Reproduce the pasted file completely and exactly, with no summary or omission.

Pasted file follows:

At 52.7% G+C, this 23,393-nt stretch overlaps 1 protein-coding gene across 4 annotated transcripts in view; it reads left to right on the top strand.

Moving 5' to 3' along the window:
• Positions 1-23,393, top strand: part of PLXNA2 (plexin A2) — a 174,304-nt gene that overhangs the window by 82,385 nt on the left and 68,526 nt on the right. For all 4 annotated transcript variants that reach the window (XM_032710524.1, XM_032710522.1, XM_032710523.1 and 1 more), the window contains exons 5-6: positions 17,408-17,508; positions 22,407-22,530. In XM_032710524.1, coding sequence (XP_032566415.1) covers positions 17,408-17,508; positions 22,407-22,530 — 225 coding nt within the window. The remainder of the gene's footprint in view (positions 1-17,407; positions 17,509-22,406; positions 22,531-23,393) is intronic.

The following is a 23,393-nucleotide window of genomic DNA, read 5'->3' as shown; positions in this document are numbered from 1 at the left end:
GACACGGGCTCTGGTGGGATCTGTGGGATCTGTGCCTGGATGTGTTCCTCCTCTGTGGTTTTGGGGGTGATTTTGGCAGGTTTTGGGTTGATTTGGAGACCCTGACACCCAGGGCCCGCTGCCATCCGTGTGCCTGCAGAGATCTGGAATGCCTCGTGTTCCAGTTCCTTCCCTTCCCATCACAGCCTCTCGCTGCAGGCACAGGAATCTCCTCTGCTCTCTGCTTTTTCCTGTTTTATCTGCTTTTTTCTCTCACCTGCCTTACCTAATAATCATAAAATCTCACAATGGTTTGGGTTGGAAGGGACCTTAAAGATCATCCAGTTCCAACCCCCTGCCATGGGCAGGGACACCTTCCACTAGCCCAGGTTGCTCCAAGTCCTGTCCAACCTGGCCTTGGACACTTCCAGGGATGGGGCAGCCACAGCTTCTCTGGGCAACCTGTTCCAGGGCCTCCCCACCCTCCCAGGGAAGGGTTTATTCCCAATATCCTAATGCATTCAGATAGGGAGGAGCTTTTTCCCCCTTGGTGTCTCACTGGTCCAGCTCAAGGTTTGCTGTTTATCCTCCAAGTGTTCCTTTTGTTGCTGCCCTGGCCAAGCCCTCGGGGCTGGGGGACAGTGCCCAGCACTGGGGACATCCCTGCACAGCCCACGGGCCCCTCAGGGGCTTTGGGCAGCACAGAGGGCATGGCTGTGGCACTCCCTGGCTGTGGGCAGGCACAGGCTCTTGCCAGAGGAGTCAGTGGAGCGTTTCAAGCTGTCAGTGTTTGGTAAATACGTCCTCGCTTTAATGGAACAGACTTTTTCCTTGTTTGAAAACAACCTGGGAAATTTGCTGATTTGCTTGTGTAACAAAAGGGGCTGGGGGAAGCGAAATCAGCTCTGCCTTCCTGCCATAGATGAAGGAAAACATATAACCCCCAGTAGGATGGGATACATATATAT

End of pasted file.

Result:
At 52.7% G+C, this 23,393-nt stretch overlaps 1 protein-coding gene across 4 annotated transcripts in view; it reads left to right on the top strand.

Moving 5' to 3' along the window:
• Positions 1-23,393, top strand: part of PLXNA2 (plexin A2) — a 174,304-nt gene that overhangs the window by 82,385 nt on the left and 68,526 nt on the right. For all 4 annotated transcript variants that reach the window (XM_032710524.1, XM_032710522.1, XM_032710523.1 and 1 more), the window contains exons 5-6: positions 17,408-17,508; positions 22,407-22,530. In XM_032710524.1, coding sequence (XP_032566415.1) covers positions 17,408-17,508; positions 22,407-22,530 — 225 coding nt within the window. The remainder of the gene's footprint in view (positions 1-17,407; positions 17,509-22,406; positions 22,531-23,393) is intronic.

The following is a 23,393-nucleotide window of genomic DNA, read 5'->3' as shown; positions in this document are numbered from 1 at the left end:
GACACGGGCTCTGGTGGGATCTGTGGGATCTGTGCCTGGATGTGTTCCTCCTCTGTGGTTTTGGGGGTGATTTTGGCAGGTTTTGGGTTGATTTGGAGACCCTGACACCCAGGGCCCGCTGCCATCCGTGTGCCTGCAGAGATCTGGAATGCCTCGTGTTCCAGTTCCTTCCCTTCCCATCACAGCCTCTCGCTGCAGGCACAGGAATCTCCTCTGCTCTCTGCTTTTTCCTGTTTTATCTGCTTTTTTCTCTCACCTGCCTTACCTAATAATCATAAAATCTCACAATGGTTTGGGTTGGAAGGGACCTTAAAGATCATCCAGTTCCAACCCCCTGCCATGGGCAGGGACACCTTCCACTAGCCCAGGTTGCTCCAAGTCCTGTCCAACCTGGCCTTGGACACTTCCAGGGATGGGGCAGCCACAGCTTCTCTGGGCAACCTGTTCCAGGGCCTCCCCACCCTCCCAGGGAAGGGTTTATTCCCAATATCCTAATGCATTCAGATAGGGAGGAGCTTTTTCCCCCTTGGTGTCTCACTGGTCCAGCTCAAGGTTTGCTGTTTATCCTCCAAGTGTTCCTTTTGTTGCTGCCCTGGCCAAGCCCTCGGGGCTGGGGGACAGTGCCCAGCACTGGGGACATCCCTGCACAGCCCACGGGCCCCTCAGGGGCTTTGGGCAGCACAGAGGGCATGGCTGTGGCACTCCCTGGCTGTGGGCAGGCACAGGCTCTTGCCAGAGGAGTCAGTGGAGCGTTTCAAGCTGTCAGTGTTTGGTAAATACGTCCTCGCTTTAATGGAACAGACTTTTTCCTTGTTTGAAAACAACCTGGGAAATTTGCTGATTTGCTTGTGTAACAAAAGGGGCTGGGGGAAGCGAAATCAGCTCTGCCTTCCTGCCATAGATGAAGGAAAACATATAACCCCCAGTAGGATGGGATACATATATAT